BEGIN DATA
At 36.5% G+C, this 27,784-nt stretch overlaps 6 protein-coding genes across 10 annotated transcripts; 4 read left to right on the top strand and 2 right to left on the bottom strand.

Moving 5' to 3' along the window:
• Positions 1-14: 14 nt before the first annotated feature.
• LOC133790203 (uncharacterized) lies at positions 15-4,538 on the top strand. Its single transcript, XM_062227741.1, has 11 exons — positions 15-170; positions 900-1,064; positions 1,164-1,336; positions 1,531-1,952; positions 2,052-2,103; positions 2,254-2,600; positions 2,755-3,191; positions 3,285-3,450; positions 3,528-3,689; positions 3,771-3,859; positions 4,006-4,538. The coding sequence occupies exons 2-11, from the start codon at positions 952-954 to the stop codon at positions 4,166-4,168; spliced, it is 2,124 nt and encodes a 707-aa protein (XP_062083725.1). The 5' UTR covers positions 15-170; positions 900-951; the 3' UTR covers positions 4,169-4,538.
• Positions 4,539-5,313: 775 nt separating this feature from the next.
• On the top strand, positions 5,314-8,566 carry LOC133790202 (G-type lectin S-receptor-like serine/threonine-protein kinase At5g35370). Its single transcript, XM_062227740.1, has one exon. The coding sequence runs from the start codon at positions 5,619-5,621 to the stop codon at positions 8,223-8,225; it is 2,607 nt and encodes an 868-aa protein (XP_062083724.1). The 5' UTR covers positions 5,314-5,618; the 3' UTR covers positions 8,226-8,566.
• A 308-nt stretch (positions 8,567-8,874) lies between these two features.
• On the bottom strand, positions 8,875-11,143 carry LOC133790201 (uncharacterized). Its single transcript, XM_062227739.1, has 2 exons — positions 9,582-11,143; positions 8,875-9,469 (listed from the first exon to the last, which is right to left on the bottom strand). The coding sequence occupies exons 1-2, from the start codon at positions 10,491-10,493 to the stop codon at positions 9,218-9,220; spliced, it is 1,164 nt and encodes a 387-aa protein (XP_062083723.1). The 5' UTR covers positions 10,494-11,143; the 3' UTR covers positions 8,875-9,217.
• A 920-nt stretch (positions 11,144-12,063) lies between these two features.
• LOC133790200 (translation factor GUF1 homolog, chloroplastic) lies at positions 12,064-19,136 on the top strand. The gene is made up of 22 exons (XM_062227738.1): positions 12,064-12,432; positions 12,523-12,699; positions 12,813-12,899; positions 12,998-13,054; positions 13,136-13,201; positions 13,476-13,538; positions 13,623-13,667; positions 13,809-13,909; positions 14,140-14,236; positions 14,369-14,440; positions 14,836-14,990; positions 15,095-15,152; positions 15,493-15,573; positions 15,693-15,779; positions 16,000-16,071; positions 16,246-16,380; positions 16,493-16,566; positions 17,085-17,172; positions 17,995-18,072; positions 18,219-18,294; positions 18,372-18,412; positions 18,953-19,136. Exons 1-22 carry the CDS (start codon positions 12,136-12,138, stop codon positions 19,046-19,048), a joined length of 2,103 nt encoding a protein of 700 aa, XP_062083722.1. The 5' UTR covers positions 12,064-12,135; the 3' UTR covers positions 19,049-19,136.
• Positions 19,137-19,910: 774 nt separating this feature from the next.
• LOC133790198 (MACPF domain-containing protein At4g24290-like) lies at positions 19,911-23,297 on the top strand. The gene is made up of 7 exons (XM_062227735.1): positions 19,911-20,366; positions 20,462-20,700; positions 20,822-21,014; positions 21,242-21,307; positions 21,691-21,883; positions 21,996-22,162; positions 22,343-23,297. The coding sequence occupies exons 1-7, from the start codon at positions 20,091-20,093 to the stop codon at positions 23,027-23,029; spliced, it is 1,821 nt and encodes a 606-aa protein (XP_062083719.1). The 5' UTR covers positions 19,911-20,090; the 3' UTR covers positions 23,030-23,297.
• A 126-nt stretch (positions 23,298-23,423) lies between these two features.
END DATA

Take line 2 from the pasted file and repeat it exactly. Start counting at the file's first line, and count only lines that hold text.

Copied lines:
Moving 5' to 3' along the window: